Thailand50 - Places Of Interest


Places of Interest

Thailand capitol city is nearly every travelers' entry point into the Land of Smiles. It's notorious traffic jams can be avoided by the Sky Train, metro, and ferry boats on the klongs and river.

The best trip in the city is along the Chao Phraya River lined by condos, temples, luxury hotels, hovels, and palaces.

Our favorite is the temple of Dawn, Wat Arun, (right) especially with the sunrise.

The Floating Market present an unique glimpse into a vanishing way of life.

Another must-see is the Jim Thompson house. The silk trader vanished without a trace in 1967, leaving his house to become a craft museum/luxury shop, although the store has something for everyone.

Patpong is world famous for its red-light district, but the city's nightlife also consists of world-class nightclubs and bars.


The ruined capital of Ayutthaya remind us of the past glories of Siam.

Chiang Mai

Thailand's second-largest city is the gateway to the mountains, ancient temples, the teak forests and their working elephants, caves and waterfalls, and northern hill tribes.

Doi Suthep temple overlooks the city and the mountains beyond. You can walk up to the temple on stairs lining with a fantastic Naga serpent.

Places of Interest

In the Mae Sa Valley is an elephant training school and to the South is Thailand's highest peak, Doi Inthanon, which can be reached by car. To the north is the infamous Golden Triangle, where Burma, Laos, and Thailand meet at the Mekong River. Trekking centers of Pai and Mae-Hong-Son are good bases for trekking or motorcycle touring.

Central Plains

The Central Plains have a rich history and Phitsanulok makes a convenient base for excursions to the ancient city kingdoms of Kamphaeng Phet and Sukhothai.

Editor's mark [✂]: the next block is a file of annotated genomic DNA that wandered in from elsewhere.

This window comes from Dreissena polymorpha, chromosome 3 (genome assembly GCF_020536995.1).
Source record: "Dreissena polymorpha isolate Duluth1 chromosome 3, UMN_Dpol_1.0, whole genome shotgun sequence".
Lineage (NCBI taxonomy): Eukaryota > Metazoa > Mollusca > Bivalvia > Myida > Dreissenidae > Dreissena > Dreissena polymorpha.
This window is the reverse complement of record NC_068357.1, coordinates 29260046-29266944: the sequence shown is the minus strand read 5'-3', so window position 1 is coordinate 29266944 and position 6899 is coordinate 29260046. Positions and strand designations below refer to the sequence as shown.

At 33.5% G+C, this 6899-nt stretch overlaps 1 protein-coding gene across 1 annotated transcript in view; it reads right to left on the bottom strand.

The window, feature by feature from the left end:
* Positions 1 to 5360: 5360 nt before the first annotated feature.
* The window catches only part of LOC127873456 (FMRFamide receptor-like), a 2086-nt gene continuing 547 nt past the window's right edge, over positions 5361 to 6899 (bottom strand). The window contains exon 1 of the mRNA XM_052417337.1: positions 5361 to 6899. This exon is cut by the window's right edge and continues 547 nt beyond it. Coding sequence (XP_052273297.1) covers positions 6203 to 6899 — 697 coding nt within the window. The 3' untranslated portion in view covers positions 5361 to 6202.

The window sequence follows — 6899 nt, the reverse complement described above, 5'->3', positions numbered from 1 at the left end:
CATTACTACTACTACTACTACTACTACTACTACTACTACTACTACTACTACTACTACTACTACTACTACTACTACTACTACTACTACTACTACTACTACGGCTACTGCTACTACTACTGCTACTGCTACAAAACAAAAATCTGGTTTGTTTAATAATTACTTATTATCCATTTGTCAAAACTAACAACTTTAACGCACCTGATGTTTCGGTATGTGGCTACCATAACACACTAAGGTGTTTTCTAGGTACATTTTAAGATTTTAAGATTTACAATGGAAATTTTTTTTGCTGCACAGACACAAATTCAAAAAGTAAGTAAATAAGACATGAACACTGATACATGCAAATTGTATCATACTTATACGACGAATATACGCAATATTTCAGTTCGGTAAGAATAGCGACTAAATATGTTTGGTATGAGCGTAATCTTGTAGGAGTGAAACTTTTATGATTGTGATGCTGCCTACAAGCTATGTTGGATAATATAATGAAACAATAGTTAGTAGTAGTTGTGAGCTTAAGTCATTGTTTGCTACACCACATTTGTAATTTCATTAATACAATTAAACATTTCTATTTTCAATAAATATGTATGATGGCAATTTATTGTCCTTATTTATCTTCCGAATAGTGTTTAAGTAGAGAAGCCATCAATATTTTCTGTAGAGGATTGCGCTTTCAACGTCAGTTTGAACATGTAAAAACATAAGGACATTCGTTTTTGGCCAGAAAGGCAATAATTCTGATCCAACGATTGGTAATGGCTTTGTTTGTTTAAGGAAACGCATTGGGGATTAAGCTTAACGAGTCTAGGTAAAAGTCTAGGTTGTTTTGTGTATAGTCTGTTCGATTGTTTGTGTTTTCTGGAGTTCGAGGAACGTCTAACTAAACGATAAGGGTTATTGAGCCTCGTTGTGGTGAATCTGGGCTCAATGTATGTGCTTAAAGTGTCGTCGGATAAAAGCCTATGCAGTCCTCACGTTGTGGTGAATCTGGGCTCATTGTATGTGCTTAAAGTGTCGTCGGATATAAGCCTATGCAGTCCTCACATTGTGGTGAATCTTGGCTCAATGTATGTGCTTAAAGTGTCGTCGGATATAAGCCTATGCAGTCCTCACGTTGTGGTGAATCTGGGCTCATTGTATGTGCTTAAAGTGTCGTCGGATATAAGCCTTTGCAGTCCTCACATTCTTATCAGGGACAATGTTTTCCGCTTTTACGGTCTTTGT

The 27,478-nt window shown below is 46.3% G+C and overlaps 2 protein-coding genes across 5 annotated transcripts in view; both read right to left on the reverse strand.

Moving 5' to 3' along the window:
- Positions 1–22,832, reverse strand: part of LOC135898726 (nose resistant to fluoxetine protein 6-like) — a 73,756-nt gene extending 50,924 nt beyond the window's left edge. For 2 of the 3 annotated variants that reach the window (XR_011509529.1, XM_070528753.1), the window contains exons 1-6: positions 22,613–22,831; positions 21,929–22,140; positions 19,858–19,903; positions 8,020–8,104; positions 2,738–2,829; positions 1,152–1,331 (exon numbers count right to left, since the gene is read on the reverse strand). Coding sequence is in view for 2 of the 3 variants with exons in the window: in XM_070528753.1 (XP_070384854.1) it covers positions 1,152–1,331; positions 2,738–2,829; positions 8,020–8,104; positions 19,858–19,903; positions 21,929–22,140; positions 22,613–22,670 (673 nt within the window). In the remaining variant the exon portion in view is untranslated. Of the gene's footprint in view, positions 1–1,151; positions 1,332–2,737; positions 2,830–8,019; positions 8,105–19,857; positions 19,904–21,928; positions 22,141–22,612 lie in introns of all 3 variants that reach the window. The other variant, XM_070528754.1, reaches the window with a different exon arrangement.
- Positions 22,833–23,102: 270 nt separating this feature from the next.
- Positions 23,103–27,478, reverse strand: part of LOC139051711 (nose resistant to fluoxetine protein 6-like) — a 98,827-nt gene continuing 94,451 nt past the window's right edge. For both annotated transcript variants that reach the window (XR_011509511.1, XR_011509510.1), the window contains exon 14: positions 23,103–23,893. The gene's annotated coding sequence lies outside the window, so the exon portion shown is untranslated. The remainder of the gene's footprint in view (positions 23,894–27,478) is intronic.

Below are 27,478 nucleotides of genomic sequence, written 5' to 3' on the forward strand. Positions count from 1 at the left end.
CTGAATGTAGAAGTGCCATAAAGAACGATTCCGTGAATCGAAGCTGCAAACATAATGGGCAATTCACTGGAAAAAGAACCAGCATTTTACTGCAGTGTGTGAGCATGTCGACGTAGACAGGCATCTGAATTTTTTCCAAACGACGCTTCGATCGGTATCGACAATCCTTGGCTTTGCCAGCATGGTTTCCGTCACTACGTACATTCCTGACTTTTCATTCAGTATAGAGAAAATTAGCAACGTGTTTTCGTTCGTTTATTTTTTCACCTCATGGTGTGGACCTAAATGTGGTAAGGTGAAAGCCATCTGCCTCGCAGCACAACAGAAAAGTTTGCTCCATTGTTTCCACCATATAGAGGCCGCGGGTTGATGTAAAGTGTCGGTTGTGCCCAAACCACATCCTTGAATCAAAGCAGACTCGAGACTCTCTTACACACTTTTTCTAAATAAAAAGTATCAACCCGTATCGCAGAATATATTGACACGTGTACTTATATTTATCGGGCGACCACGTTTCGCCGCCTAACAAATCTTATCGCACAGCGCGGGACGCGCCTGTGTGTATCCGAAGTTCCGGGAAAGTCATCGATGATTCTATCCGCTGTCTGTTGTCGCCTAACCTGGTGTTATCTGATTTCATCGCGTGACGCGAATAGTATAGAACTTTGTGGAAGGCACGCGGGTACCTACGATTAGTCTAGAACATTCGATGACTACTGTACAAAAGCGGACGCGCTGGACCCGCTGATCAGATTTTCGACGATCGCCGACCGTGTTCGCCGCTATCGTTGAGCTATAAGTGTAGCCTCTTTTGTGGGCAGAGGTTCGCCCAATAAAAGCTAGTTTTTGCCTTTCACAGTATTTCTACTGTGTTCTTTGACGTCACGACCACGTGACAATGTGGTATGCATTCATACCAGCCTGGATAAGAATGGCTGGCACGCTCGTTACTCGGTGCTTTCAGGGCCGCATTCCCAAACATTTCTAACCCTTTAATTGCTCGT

Kanchanaburi is a destination of jungle-clad hills and sweeping waterways. The town is the original site of the famous Bridge Over The River Kwai, which was made famous by the David Lean movie. The train trip runs along the 'Death Railway' and across the post-war bridge.

The Northeast

Three hours northeast of Bangkok is the Khao Yai National Park & Wildlife Reserve. The country's most popular park offers vistas into the jungles. Other points of interest are the Khmer ruins of Lopburi, Phanom Rung and Pimai.

Gulf of Siam

Pattaya is renowned around the world for its nightlife. People come for the beaches and stay for other reasons. It boasts one of the biggest ex-pat populations in Asia.

Further south is the pleasant isle of Ko Samet. This careless beach paradise is the perfect refuge after a stay in Bangkok.


Phuket is swiftly recovering from the 2004 tsunami. The main town of Patong has a reputation for sex and sleaze, but most tourists head for the more remote beaches for relaxing holidays by the Andaman Sea.

Phang Nga Bay

This bay stuns the senses and became famous after the shooting of the James Bond film, The Man with the Golden Gun. The little islands dotting the sea are mostly uninhabited, except for sea people, whose lives remain unchanged by the tourists. A kayak ride through these islands is highly recommended for all those interested is seeing the unusual flora and fauna of the region.

Ko Phi Phi Islands

These islands suffers from the 2004 disaster, but the town is being developed with more concern to the environment of one of the world's most idyllic beach resort.

Ko Samui

Ko Samui with its airport is the easy access for budget tourists from around the world. Recent years have seen upscale hotels taking the place of hippie shacks. Tourism is the main industry of the country's third largest island. Palm trees still outnumber hotels and the beaches are white sand delights.

Ko Phangan

This undeveloped island is famed for its full-moon parties. Up to 10,000 ravers dance to trance every full moon. Accommodations are plentiful and cheap and if it gets to crowded then you can head to the more remote Koh Tao to escape from it all.

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